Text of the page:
Target date funds have revolutionized the 401(k) market over the past decade. With well more than $1 trillion held in mutual funds, and hundreds of billions more in collective investment trusts, TDFs are by far the favored qualified default investment alternative of plan sponsors large and small. Data from various recordkeepers shows nine out of 10 sponsors use TDFs as their QDIA.
But are all those sponsors, and the tens of millions of savers invested in the funds, missing the boat?
Jason Shapiro, director, investments, at Willis Towers Watson, thinks sponsors and savers have better options than traditional TDFs. And he says those alternatives are available to all, not just large and mega sponsors.
“We don’t want to be prescriptive,” said Shapiro. “There are a lot of different ways for sponsors to structure plans for an eye to better retirement outcomes. But the ideas are out there, and we think each has merit and can be implemented in most plans.”
1. Managed accounts
Shapiro says managed accounts, which use data inputs beyond the age of a participant to create personalized savings strategies, are now offered in about half of retirement plans.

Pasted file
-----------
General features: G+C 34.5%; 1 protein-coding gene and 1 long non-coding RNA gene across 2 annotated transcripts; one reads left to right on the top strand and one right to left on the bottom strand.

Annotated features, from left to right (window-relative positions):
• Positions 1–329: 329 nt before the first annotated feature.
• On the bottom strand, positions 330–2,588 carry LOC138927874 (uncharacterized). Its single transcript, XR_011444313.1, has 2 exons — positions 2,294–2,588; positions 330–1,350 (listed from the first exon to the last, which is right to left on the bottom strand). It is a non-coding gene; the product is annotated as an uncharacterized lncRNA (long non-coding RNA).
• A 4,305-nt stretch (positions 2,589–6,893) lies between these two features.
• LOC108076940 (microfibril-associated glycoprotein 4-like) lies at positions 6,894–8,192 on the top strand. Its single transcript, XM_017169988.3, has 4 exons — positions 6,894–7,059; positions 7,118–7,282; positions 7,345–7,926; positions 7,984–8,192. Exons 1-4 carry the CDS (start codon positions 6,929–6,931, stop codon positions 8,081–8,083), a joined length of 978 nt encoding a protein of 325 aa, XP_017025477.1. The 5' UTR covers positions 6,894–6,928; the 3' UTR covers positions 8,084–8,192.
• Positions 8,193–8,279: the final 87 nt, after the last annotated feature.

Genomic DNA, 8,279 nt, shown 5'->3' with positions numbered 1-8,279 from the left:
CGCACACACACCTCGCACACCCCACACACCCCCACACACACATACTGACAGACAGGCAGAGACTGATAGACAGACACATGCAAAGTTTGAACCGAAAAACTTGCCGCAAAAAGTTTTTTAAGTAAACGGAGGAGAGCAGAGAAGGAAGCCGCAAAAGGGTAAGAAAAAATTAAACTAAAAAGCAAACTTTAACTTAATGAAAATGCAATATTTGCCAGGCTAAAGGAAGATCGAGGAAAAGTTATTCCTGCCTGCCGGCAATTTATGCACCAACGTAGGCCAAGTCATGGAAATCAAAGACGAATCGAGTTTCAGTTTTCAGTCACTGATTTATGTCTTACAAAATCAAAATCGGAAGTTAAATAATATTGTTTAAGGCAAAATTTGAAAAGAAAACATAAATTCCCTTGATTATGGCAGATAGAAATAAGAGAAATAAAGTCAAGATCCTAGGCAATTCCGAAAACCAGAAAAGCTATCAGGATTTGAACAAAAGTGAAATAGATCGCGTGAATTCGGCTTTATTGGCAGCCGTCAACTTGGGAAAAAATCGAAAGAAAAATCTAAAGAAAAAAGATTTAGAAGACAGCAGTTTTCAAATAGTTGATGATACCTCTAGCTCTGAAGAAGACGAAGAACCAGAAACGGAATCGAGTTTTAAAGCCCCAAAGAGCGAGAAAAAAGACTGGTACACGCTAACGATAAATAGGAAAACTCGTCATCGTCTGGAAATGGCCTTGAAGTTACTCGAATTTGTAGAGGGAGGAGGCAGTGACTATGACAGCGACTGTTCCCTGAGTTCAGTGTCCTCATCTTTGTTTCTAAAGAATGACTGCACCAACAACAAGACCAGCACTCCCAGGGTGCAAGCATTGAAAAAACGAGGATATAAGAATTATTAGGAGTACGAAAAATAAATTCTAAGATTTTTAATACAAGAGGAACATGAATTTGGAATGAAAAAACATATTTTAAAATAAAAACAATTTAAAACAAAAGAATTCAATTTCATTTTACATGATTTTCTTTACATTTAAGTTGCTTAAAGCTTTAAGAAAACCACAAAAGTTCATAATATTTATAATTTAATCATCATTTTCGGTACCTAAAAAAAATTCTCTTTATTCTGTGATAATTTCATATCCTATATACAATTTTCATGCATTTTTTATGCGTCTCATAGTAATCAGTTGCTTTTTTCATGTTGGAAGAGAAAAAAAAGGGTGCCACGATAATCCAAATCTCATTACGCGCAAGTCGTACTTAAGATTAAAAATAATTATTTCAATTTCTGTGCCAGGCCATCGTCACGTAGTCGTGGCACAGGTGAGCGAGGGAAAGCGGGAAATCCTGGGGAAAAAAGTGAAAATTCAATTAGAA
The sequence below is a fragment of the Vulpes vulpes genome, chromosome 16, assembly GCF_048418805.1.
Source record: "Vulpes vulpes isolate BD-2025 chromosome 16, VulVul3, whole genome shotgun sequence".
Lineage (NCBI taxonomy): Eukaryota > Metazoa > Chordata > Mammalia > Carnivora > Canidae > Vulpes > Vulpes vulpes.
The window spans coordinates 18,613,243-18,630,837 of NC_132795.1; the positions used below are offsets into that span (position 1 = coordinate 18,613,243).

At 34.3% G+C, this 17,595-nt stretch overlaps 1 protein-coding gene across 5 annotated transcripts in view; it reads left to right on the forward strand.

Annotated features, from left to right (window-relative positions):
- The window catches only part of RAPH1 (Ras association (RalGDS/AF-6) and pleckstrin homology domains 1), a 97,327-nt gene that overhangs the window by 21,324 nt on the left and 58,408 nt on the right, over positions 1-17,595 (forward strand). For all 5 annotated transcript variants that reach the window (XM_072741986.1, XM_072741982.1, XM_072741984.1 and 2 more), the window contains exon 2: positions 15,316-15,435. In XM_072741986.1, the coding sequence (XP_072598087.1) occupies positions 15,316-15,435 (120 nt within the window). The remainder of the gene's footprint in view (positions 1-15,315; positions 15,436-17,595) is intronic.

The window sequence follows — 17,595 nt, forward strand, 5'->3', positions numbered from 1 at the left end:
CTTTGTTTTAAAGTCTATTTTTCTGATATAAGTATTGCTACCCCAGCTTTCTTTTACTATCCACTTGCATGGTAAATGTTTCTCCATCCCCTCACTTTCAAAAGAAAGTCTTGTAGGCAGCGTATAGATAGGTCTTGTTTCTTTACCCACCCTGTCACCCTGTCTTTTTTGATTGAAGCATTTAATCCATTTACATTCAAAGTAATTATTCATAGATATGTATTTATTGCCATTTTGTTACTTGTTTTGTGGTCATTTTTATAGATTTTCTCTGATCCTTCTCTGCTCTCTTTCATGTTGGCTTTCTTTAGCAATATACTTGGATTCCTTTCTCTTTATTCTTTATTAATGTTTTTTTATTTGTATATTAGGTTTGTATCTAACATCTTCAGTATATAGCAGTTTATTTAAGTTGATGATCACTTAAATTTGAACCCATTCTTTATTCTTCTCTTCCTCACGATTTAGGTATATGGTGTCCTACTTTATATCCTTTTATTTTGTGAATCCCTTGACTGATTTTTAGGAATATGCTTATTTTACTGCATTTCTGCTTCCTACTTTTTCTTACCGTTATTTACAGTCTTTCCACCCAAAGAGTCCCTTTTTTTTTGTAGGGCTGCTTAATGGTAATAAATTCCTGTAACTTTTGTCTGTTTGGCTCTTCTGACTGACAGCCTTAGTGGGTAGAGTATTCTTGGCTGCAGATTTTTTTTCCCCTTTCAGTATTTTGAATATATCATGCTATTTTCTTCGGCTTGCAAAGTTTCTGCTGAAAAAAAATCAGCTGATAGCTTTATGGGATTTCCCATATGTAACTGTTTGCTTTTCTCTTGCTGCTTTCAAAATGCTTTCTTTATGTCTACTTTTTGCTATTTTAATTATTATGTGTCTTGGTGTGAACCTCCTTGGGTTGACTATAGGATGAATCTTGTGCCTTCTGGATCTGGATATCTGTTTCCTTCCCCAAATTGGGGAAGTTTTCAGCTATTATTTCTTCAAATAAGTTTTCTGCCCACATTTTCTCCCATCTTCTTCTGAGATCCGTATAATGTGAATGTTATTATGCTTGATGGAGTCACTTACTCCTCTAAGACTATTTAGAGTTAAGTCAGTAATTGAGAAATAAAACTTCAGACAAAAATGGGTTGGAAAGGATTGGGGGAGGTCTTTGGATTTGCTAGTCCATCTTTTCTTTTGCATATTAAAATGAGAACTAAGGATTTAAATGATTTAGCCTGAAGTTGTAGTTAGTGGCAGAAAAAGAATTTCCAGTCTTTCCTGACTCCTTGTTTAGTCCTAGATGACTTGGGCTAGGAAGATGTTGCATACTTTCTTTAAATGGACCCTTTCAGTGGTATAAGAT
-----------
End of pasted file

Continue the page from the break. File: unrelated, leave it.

But while there has been growth in the offering of managed accounts, adoption is still low—around 9% when plans do offer them.
Cost-conscious sponsors may be playing defense in a litigious world by defaulting savers into TDFs, and not managed accounts, says Shapiro.
And some have been critical of managed accounts because the level of participant engagement needed to make the model cost efficient often isn’t there.
“Adoption is low because sponsors and not defaulting savers into them—participants have to opt in,” said Shapiro. “If you defaulted more participants in to managed accounts, it could be argued there would be less engagement overall, and less customization.
2. Hybrid model
Empower and Fidelity are among the record keepers that have rolled out a hybrid QDIA that defaults TDF savers into a managed account in their 50s.
The elevator pitch: The individual gets personalized savings advice near and in retirement, when they most need it.
A paper authored by Shapiro shows the wide disparity of return-seeking assets in TDFs and managed accounts.